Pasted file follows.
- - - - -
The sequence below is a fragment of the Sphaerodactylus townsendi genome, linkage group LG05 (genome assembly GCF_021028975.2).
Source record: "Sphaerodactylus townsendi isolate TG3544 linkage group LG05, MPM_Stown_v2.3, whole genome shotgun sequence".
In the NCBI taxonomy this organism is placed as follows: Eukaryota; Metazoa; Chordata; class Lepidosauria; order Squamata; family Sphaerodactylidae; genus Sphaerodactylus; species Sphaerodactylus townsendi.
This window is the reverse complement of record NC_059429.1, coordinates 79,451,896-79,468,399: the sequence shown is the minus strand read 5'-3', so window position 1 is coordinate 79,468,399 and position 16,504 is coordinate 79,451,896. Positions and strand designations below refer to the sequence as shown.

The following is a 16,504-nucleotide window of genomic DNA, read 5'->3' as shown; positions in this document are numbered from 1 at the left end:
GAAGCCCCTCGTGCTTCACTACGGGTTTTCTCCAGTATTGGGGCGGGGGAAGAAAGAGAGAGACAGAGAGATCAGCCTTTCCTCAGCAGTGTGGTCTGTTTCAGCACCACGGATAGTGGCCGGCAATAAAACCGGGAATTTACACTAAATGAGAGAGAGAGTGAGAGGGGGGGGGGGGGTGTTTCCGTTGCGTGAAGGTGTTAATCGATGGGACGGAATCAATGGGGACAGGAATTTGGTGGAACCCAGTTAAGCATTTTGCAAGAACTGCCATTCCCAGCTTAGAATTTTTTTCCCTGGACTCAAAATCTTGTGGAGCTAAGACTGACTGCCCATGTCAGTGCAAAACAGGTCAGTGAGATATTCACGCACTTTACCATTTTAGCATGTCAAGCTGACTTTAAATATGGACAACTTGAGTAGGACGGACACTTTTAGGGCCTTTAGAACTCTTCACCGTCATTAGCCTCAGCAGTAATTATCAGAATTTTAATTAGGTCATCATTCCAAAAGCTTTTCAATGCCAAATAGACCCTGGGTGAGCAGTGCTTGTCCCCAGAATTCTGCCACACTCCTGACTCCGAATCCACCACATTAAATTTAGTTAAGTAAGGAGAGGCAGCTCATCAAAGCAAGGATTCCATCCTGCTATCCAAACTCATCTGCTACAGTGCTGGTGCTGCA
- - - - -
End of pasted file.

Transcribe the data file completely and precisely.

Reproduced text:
The sequence below is a fragment of the Sphaerodactylus townsendi genome, linkage group LG05 (genome assembly GCF_021028975.2).
Source record: "Sphaerodactylus townsendi isolate TG3544 linkage group LG05, MPM_Stown_v2.3, whole genome shotgun sequence".
In the NCBI taxonomy this organism is placed as follows: Eukaryota; Metazoa; Chordata; class Lepidosauria; order Squamata; family Sphaerodactylidae; genus Sphaerodactylus; species Sphaerodactylus townsendi.
This window is the reverse complement of record NC_059429.1, coordinates 79,451,896-79,468,399: the sequence shown is the minus strand read 5'-3', so window position 1 is coordinate 79,468,399 and position 16,504 is coordinate 79,451,896. Positions and strand designations below refer to the sequence as shown.

The following is a 16,504-nucleotide window of genomic DNA, read 5'->3' as shown; positions in this document are numbered from 1 at the left end:
GAAGCCCCTCGTGCTTCACTACGGGTTTTCTCCAGTATTGGGGCGGGGGAAGAAAGAGAGAGACAGAGAGATCAGCCTTTCCTCAGCAGTGTGGTCTGTTTCAGCACCACGGATAGTGGCCGGCAATAAAACCGGGAATTTACACTAAATGAGAGAGAGAGTGAGAGGGGGGGGGGGGGTGTTTCCGTTGCGTGAAGGTGTTAATCGATGGGACGGAATCAATGGGGACAGGAATTTGGTGGAACCCAGTTAAGCATTTTGCAAGAACTGCCATTCCCAGCTTAGAATTTTTTTCCCTGGACTCAAAATCTTGTGGAGCTAAGACTGACTGCCCATGTCAGTGCAAAACAGGTCAGTGAGATATTCACGCACTTTACCATTTTAGCATGTCAAGCTGACTTTAAATATGGACAACTTGAGTAGGACGGACACTTTTAGGGCCTTTAGAACTCTTCACCGTCATTAGCCTCAGCAGTAATTATCAGAATTTTAATTAGGTCATCATTCCAAAAGCTTTTCAATGCCAAATAGACCCTGGGTGAGCAGTGCTTGTCCCCAGAATTCTGCCACACTCCTGACTCCGAATCCACCACATTAAATTTAGTTAAGTAAGGAGAGGCAGCTCATCAAAGCAAGGATTCCATCCTGCTATCCAAACTCATCTGCTACAGTGCTGGTGCTGCA